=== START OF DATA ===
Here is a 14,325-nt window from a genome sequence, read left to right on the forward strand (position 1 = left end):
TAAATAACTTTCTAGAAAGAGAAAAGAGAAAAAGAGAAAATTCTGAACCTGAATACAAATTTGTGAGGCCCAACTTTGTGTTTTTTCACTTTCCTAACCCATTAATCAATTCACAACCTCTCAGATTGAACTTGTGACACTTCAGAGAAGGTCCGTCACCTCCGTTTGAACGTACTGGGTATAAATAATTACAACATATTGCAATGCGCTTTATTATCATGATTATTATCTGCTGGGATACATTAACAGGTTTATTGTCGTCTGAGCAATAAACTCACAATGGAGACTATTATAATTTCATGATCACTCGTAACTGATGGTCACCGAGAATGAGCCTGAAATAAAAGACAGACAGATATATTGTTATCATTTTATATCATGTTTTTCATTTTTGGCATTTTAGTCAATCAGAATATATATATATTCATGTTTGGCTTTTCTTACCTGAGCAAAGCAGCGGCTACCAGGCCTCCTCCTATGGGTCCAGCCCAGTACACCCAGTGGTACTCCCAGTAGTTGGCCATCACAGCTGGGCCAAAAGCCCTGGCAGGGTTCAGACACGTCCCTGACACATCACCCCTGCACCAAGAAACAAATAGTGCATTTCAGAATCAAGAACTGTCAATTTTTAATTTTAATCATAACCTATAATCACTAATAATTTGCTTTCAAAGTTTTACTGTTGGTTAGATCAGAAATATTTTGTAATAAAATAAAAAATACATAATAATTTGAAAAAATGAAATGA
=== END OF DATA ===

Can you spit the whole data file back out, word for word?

Here is a 14,325-nt window from a genome sequence, read left to right on the forward strand (position 1 = left end):
TAAATAACTTTCTAGAAAGAGAAAAGAGAAAAAGAGAAAATTCTGAACCTGAATACAAATTTGTGAGGCCCAACTTTGTGTTTTTTCACTTTCCTAACCCATTAATCAATTCACAACCTCTCAGATTGAACTTGTGACACTTCAGAGAAGGTCCGTCACCTCCGTTTGAACGTACTGGGTATAAATAATTACAACATATTGCAATGCGCTTTATTATCATGATTATTATCTGCTGGGATACATTAACAGGTTTATTGTCGTCTGAGCAATAAACTCACAATGGAGACTATTATAATTTCATGATCACTCGTAACTGATGGTCACCGAGAATGAGCCTGAAATAAAAGACAGACAGATATATTGTTATCATTTTATATCATGTTTTTCATTTTTGGCATTTTAGTCAATCAGAATATATATATATTCATGTTTGGCTTTTCTTACCTGAGCAAAGCAGCGGCTACCAGGCCTCCTCCTATGGGTCCAGCCCAGTACACCCAGTGGTACTCCCAGTAGTTGGCCATCACAGCTGGGCCAAAAGCCCTGGCAGGGTTCAGACACGTCCCTGACACATCACCCCTGCACCAAGAAACAAATAGTGCATTTCAGAATCAAGAACTGTCAATTTTTAATTTTAATCATAACCTATAATCACTAATAATTTGCTTTCAAAGTTTTACTGTTGGTTAGATCAGAAATATTTTGTAATAAAATAAAAAATACATAATAATTTGAAAAAATGAAATGA